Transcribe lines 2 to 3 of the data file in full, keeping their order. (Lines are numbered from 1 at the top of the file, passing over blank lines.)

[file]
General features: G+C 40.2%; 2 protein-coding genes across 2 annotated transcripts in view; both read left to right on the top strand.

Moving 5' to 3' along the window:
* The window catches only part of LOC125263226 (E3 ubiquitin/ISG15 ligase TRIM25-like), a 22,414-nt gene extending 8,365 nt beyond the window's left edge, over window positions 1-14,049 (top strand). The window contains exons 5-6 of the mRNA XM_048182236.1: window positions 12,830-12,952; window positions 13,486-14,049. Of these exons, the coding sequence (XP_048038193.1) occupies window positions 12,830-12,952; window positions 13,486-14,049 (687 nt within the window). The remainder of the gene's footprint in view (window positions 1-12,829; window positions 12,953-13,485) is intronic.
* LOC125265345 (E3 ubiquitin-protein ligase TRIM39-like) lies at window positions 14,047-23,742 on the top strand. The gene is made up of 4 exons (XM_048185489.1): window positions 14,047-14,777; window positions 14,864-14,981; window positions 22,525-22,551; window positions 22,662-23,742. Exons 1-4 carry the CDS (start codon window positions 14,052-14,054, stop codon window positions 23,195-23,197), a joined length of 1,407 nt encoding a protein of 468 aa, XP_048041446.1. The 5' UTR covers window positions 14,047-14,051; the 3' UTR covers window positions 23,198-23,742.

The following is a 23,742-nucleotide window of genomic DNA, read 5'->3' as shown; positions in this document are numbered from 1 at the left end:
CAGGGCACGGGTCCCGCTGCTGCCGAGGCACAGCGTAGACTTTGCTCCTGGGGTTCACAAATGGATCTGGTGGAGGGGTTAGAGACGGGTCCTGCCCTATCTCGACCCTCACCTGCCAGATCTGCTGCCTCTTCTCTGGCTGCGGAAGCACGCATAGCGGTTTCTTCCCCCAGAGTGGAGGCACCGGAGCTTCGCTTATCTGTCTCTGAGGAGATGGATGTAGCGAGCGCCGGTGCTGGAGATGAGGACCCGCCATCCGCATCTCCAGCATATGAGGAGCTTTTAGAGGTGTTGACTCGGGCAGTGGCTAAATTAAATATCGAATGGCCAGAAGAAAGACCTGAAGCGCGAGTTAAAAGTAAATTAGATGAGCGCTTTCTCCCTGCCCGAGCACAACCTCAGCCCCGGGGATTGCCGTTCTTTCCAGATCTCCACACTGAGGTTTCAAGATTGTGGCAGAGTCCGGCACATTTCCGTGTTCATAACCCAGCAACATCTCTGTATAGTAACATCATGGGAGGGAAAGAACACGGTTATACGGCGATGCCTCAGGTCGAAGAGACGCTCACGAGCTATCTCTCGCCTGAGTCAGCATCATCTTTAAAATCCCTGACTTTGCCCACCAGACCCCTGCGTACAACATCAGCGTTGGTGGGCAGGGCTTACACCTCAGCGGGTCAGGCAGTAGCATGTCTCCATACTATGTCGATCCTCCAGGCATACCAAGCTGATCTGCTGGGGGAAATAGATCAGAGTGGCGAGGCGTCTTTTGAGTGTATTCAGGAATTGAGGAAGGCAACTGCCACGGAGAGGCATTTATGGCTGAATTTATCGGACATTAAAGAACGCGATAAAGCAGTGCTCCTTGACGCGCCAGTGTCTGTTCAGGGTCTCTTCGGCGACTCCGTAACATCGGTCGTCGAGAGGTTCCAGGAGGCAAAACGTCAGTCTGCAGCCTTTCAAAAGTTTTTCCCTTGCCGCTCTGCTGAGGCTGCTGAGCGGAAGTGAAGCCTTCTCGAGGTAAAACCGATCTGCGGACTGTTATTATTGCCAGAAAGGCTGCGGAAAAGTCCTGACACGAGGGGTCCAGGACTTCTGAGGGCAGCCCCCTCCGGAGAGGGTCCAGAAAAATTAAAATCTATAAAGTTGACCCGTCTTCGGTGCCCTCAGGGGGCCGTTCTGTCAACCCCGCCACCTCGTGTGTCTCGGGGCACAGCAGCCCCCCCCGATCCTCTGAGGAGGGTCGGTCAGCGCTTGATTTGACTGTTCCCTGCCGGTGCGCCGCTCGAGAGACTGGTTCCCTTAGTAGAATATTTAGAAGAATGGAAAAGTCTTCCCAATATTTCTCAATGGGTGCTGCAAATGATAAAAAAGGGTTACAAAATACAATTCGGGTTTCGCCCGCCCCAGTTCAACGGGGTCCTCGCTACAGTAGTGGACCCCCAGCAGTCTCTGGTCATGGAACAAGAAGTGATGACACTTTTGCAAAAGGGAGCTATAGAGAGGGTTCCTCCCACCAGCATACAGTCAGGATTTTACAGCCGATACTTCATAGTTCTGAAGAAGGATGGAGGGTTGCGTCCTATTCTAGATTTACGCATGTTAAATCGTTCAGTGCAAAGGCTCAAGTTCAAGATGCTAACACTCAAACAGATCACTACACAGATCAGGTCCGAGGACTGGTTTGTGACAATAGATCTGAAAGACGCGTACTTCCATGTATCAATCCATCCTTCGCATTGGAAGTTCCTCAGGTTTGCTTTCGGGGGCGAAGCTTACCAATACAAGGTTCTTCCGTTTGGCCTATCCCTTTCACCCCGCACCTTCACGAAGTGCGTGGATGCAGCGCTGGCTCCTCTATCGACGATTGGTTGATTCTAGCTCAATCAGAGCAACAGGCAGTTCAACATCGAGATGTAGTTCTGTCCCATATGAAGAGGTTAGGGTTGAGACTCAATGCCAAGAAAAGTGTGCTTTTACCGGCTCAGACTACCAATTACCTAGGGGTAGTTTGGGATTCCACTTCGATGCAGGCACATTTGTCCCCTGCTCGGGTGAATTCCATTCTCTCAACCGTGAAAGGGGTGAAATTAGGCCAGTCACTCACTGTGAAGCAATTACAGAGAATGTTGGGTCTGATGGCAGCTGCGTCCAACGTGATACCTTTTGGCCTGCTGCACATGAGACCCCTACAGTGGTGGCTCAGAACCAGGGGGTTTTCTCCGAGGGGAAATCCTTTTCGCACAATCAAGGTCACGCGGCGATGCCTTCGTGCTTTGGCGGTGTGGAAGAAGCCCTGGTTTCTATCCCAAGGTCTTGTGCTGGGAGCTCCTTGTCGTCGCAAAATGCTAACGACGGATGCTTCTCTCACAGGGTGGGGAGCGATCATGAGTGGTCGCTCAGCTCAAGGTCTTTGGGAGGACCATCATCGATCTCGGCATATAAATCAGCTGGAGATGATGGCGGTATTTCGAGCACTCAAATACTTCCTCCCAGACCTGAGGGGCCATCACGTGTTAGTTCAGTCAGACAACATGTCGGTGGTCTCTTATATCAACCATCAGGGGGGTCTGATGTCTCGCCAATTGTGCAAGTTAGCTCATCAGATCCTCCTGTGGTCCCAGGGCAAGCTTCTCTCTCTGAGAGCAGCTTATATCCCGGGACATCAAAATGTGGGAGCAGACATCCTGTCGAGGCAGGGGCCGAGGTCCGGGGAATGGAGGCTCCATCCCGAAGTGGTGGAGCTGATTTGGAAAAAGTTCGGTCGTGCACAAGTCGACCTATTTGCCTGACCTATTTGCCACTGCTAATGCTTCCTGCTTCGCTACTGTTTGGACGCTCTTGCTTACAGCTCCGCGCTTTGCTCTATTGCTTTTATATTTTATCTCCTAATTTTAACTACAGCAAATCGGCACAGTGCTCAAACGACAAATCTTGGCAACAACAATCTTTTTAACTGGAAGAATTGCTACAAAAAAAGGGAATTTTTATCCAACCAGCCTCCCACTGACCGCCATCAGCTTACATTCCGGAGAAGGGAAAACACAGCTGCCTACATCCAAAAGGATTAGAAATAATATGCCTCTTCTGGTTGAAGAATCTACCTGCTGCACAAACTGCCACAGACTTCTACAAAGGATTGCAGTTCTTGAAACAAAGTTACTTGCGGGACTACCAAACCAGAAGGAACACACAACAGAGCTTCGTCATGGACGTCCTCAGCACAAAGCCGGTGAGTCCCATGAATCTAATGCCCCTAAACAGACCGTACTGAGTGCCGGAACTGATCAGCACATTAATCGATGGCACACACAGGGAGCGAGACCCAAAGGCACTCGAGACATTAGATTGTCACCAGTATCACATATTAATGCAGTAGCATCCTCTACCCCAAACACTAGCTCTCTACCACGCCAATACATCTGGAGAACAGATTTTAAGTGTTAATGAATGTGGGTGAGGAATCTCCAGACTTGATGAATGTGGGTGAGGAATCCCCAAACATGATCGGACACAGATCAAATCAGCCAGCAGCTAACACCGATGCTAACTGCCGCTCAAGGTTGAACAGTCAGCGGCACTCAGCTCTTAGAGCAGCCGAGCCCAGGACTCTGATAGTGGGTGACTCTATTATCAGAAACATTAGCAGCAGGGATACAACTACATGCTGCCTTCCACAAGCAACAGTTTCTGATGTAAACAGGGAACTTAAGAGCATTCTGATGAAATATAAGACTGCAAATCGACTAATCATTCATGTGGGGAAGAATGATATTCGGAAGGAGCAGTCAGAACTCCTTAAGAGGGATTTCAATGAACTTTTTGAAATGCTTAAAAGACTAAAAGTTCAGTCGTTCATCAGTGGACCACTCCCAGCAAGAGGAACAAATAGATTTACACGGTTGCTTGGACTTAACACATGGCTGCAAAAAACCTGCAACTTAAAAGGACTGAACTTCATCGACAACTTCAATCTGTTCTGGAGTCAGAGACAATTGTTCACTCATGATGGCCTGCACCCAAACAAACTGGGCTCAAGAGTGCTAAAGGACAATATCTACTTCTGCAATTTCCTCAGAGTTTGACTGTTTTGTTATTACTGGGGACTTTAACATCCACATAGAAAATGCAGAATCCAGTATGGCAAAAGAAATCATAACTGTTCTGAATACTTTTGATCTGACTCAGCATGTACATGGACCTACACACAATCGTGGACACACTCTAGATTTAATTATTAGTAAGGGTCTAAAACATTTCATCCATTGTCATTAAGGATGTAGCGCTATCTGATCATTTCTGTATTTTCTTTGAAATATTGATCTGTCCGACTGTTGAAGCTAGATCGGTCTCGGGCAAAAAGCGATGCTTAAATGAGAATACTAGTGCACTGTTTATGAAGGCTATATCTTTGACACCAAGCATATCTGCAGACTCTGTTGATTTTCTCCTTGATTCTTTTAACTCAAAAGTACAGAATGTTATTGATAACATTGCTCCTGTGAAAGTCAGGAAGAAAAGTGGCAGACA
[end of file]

Moving 5' to 3' along the window:
* The window catches only part of LOC125263226 (E3 ubiquitin/ISG15 ligase TRIM25-like), a 22,414-nt gene extending 8,365 nt beyond the window's left edge, over window positions 1-14,049 (top strand). The window contains exons 5-6 of the mRNA XM_048182236.1: window positions 12,830-12,952; window positions 13,486-14,049. Of these exons, the coding sequence (XP_048038193.1) occupies window positions 12,830-12,952; window positions 13,486-14,049 (687 nt within the window). The remainder of the gene's footprint in view (window positions 1-12,829; window positions 12,953-13,485) is intronic.